The Washington Post tells the story of Ray Lines, a film editor whose job is to “sanitize” DVD releases of major motion pictures for squeamish viewers. Hollywood is up in arms, citing copyright violations and censorship. Both sides have asked for a court ruling to clarify the issue.
No one is quite sure how many sanitized films are sold and rented each year, but it appears to be a growing segment of the DVD market. Lines claims to have pioneered the business in 1999, after a neighbor asked him to edit “Titanic” on his home editing equipment. Since then, the field has expanded, with companies such as Family Flix, CleanFilms, Flicks Club and ClearPlay, all of which are based in Utah. The businesses started by catering to the state’s socially conservative Mormon population, but have expanded beyond that.
The dispute is, in some ways, less about money than a clash over social values and control of a creative product. “A lot of people are just really tired of what’s out there,” says Sandra Teraci, who runs Family Flix with her husband, Richard. “They’re tired of turning on the TV or renting a movie and constantly being hit by violence, profanity and nudity. A lot of people want to go back to the 1950s, before this sort of thing was routine.”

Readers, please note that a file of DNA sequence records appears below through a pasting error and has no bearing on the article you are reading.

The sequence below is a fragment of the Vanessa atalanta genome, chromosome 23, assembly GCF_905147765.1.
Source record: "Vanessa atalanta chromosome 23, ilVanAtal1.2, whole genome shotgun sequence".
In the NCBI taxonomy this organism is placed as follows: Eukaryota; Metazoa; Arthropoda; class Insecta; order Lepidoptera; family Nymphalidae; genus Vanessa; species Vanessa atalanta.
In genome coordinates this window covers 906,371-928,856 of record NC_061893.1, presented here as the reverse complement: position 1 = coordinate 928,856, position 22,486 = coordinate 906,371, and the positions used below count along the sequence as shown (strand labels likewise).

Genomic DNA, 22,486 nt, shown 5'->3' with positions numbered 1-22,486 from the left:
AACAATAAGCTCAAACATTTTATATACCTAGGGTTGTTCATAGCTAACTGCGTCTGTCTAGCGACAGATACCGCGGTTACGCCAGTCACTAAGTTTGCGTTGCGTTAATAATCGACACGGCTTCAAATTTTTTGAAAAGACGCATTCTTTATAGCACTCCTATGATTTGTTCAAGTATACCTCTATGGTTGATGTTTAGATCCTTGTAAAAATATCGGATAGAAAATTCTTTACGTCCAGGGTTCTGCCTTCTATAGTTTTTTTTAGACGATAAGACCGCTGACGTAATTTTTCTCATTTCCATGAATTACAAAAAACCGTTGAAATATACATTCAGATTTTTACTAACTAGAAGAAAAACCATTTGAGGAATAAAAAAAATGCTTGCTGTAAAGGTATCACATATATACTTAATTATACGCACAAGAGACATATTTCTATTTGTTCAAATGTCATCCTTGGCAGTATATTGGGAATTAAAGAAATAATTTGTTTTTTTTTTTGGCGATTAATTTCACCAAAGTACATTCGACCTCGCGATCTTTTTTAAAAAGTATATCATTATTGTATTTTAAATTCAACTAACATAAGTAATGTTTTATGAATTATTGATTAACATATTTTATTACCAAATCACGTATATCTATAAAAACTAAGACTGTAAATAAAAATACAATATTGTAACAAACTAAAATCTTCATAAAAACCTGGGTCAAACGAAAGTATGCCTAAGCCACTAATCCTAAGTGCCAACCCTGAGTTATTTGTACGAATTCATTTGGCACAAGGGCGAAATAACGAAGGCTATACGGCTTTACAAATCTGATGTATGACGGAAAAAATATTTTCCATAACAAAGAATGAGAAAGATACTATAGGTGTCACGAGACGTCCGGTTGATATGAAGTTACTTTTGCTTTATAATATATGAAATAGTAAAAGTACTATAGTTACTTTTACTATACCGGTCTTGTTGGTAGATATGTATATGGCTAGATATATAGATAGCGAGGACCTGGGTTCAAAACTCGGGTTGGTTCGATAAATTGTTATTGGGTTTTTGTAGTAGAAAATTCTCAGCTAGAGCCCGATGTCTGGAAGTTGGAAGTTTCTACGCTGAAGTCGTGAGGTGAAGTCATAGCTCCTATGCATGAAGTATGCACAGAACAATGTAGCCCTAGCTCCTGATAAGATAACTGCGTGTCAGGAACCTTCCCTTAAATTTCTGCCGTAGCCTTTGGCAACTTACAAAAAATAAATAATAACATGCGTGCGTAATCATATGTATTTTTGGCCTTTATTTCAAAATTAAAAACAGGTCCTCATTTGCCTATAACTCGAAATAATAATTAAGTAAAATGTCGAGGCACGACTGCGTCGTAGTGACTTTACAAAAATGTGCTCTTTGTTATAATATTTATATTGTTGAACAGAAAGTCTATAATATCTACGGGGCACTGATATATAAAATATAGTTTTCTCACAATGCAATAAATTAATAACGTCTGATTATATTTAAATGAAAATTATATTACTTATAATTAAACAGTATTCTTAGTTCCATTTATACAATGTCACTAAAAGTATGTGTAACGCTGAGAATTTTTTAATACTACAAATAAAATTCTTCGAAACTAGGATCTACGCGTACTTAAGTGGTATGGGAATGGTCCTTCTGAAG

Rather than harming Hollywood’s bottom line, sanitizers say, they’re helping to expand it. Since the sanitizers buy a new original copy for every DVD they alter, the studios don’t lose a sale or royalties when a film is edited. Typically, the sanitizers buy an original copy of the movie, edit it on a computer, then send an altered copy, plus the disabled original, to the customer. The movie studios actually profit, says CleanFlicks’ Lines, because many customers wouldn’t rent or buy an unsanitized DVD.